Eugene Onegin, Royal Opera House, London

By Anna Picard [Independent, 26 March 2006]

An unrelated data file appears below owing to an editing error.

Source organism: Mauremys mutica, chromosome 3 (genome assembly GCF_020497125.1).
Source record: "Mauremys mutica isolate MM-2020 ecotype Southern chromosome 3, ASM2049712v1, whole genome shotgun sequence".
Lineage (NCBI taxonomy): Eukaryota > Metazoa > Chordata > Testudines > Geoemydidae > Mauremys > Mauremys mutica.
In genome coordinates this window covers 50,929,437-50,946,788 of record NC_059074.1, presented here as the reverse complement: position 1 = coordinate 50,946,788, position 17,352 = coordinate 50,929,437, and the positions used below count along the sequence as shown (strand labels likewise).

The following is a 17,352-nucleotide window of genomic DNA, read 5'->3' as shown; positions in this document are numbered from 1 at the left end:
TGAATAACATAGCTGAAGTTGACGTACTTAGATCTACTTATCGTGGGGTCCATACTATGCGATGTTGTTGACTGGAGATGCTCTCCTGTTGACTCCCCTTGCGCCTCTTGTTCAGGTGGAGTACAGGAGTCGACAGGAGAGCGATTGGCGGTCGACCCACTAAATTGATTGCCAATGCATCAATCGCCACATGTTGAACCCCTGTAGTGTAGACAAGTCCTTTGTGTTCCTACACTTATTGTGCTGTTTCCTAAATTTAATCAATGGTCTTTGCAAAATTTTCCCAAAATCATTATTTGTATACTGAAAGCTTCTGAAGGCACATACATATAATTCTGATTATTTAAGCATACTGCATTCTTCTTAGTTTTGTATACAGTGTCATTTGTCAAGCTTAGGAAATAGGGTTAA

Steven Pimlott’s production of Eugene Onegin opens with a single image: Hippolyte Flandrin’s Jeune homme nu assis au bord de la mer. Widely reproduced on greetings-cards, this nude is an unthreatening ideal of masculine beauty. His genitals are hidden, and for all we know the area between his muscular thighs and toned stomach could be as sexless as that of Barbie’s boyfriend, Ken. For the girls at my school who were too cool to cover their study notice-boards with pictures of Simon Le Bon, this Neo-Classical calendar boy was the pin-up of choice. Only later did I learn that he was also a homoerotic icon, and that some of the boys whose looks we compared so unfavourably to his might well have been lusting after the same figure.